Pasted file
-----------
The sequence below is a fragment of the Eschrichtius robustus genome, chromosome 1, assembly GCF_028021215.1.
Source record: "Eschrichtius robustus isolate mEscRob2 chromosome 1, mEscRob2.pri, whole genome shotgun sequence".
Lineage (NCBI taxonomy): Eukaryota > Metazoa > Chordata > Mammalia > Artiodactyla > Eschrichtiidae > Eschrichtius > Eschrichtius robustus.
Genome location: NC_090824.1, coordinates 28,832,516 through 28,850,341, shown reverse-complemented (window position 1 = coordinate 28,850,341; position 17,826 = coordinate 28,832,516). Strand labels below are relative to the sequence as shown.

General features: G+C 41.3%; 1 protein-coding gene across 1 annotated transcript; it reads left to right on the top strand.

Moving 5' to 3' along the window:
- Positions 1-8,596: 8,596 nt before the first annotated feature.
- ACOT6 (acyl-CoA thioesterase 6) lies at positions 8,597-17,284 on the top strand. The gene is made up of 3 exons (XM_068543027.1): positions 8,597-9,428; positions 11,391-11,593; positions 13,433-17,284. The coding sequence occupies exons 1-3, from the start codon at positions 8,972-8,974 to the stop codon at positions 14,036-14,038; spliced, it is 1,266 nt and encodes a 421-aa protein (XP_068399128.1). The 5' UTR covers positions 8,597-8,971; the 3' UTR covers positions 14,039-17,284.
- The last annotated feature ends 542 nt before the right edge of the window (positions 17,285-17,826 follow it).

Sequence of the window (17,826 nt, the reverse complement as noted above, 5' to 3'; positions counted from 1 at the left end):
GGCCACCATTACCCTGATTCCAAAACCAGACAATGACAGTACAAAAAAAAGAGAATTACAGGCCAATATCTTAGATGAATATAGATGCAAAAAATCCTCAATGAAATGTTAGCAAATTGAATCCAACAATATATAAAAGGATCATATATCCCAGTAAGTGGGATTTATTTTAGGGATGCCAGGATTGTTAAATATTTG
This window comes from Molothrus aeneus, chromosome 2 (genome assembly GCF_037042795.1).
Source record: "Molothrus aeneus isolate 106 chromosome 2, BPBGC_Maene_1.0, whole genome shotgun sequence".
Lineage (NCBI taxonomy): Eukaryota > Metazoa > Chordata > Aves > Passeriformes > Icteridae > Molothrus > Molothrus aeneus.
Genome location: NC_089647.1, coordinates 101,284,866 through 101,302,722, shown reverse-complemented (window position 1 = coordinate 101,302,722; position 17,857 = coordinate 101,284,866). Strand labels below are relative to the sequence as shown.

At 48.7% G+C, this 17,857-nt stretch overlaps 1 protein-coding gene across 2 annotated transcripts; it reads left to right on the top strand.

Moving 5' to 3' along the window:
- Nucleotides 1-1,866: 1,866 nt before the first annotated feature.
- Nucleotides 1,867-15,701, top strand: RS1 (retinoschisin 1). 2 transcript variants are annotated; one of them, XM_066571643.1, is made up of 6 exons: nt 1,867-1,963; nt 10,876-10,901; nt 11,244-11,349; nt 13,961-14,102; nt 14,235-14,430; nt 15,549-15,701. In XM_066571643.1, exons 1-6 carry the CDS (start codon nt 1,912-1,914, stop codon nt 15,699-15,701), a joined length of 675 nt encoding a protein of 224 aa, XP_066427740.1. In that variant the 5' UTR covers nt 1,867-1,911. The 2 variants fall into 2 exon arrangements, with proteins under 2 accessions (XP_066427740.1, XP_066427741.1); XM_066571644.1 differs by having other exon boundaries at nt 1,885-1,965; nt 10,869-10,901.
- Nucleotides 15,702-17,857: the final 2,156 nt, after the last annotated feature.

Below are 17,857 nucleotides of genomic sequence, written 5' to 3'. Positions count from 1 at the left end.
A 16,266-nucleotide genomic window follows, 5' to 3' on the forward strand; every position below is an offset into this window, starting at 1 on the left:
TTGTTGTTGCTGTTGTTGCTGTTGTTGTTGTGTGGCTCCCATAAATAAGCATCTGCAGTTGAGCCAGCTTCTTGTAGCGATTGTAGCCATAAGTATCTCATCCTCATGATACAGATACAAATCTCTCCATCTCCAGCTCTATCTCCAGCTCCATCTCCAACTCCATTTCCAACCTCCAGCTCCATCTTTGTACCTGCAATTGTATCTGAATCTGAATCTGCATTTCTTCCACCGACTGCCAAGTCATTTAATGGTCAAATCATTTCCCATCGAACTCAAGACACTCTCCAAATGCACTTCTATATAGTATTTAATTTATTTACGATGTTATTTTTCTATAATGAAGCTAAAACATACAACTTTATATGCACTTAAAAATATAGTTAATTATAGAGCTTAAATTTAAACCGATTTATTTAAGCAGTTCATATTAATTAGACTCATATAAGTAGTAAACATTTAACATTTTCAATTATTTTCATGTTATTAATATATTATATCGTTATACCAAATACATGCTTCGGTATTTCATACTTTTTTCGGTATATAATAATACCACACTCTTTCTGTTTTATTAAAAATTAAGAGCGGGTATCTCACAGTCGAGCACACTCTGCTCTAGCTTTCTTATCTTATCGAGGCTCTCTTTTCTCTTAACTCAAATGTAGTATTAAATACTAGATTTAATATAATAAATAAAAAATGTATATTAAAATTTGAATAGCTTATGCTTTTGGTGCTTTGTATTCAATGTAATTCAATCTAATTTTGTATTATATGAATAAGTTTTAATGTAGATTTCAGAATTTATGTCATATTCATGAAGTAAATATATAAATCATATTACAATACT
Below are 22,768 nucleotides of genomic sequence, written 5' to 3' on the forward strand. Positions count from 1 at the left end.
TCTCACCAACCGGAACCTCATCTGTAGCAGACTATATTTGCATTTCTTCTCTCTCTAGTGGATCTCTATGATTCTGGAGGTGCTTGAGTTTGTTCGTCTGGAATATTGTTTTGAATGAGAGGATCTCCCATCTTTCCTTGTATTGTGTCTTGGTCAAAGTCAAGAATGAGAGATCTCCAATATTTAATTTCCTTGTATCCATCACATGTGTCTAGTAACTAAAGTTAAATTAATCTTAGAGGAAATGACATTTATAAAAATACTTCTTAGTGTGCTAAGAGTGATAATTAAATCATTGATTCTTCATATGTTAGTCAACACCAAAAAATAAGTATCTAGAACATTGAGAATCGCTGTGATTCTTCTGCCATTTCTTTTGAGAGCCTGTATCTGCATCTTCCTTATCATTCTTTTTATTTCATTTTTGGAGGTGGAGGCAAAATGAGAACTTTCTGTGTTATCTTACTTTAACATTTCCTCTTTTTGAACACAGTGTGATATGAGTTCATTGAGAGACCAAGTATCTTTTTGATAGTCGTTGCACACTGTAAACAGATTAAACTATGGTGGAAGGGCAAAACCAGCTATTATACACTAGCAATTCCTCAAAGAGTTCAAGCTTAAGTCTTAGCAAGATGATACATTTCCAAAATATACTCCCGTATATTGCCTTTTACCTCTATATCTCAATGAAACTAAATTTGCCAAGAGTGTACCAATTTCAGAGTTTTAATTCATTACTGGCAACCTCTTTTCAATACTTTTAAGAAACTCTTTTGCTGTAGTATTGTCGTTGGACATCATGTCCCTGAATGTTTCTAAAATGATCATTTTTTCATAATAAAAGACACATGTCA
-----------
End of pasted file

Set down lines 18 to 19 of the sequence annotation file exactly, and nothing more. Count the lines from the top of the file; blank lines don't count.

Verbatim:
- Nucleotides 1-1,866: 1,866 nt before the first annotated feature.
- Nucleotides 1,867-15,701, top strand: RS1 (retinoschisin 1). 2 transcript variants are annotated; one of them, XM_066571643.1, is made up of 6 exons: nt 1,867-1,963; nt 10,876-10,901; nt 11,244-11,349; nt 13,961-14,102; nt 14,235-14,430; nt 15,549-15,701. In XM_066571643.1, exons 1-6 carry the CDS (start codon nt 1,912-1,914, stop codon nt 15,699-15,701), a joined length of 675 nt encoding a protein of 224 aa, XP_066427740.1. In that variant the 5' UTR covers nt 1,867-1,911. The 2 variants fall into 2 exon arrangements, with proteins under 2 accessions (XP_066427740.1, XP_066427741.1); XM_066571644.1 differs by having other exon boundaries at nt 1,885-1,965; nt 10,869-10,901.